The Story. For A Dear Sister and the People of Limerick. – Reg Morrow
How does a place get into your bones and soul, has it something to do with the memory.
The memory is a wondrous gift from God for good and bad, it will always be there, today and tomorrow in the good times.
The place in my memory is Limerick and its fare county.
I was listening to Richard Lynch interviewing Terry Wogan and the conversation went as so.
Terry said he was born in Limerick and lived there until he was fifteen and then moved to Dublin.
He talked about his schooling days at the Crescent College.
How he would ride his bike over Sarsfield Bridge to school every day and back home again, and about his school friends, all from Limerick.
That conversation struck a cord with me.
That’s it I thought.
Terry and Richard answered my question.
Limerick is in you from the cradle to the grave.
Terry Wogan’s father worked in Levett and Frye in O’Connell Street, Limerick.
When I was a child, I would be around five or six years old then.
My Mother would take me in here to get some currants raisins and sultanas for the Christmas cake.
They were sold loose back then and bagged for you, wrapped in deep blue heavy paper bags, the top neatly folded over and string put around, all done with such skill.
My late sister who worked in the A P C K bookshop in Limerick, she would always inform her children and us.
Her claim, she sold Terry Wogan his comics when he was a young boy.
What a lovely story to have in your memory.
In her later life she lived in County Down.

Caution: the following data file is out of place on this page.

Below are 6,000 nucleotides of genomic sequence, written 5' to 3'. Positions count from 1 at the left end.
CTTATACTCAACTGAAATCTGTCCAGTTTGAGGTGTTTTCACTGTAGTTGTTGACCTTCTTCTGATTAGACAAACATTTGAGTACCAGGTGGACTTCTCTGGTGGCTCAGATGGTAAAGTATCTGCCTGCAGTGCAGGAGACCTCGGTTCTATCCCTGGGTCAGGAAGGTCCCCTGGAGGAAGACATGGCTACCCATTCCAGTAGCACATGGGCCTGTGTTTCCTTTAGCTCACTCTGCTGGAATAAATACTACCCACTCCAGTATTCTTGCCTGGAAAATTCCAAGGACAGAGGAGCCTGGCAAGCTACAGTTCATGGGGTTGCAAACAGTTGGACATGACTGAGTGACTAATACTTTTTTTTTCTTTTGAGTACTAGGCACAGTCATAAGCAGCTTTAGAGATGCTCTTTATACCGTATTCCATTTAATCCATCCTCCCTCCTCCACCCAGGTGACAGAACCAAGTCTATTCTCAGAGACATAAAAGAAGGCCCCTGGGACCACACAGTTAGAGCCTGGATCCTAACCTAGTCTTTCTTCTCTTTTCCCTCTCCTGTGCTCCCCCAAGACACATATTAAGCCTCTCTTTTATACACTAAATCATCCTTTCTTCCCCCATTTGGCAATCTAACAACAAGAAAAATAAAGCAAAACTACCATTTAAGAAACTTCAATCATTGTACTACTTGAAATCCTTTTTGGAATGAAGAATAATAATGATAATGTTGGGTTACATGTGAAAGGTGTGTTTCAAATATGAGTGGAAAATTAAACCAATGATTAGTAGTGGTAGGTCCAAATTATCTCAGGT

She would tell me, when she was out in the car locally and saw a car with a Limerick registration, she would follow it.
Hoping it would stop near about, so she could have a chat to the people.
Just in case she knew them.
If they did stop and she got chatting to them, they would know each other by the end of their conversation, and be friends for life.
She never needed an excuse to visit family and the old city.
Meeting up with old friends.
Catching up with all the news.
Seeing the changes taking place to her Dooradoyle she remembered as a child.
She wrote some very nice poetry, especially the poem about Adare village and its people.
It is vivid in its past, and she takes you on a journey.
About her visits and the special events that happened to her in Adare.
Her favourite song was Limerick you’re a Lady, that song had some sentiment in it for her.
When you read the words to that lovely song, it says it all.
What is about Limerick folk?
That inter action must be something that’s in our genes.
My brother who passed away in Wakefield Yorkshire last year, his dying wish was his ashes to be scattered near and far about Limerick and county, with family, a bit here, and a bit there.
They played The Irish Rover at his funeral, so for him he was going home.
Myself, I always want to know about what’s going on in Limerick and that makes you keep in touch with family.
Seeing the bad weather this winter taking it’s toll, and the floods recently, makes for testing times for the people.
Hoping the old River Shannon does not wash the place away.
But that would never happen to dear old Limerick.
Her People and She, will weather the storm out.
The wording in the song says it all. Limerick you’re my lady.
The one true love I have ever known.
Written to the memory of a dear sister, who passed away ten years ago.
Who will always be in our hearths and minds. 20/2/2014.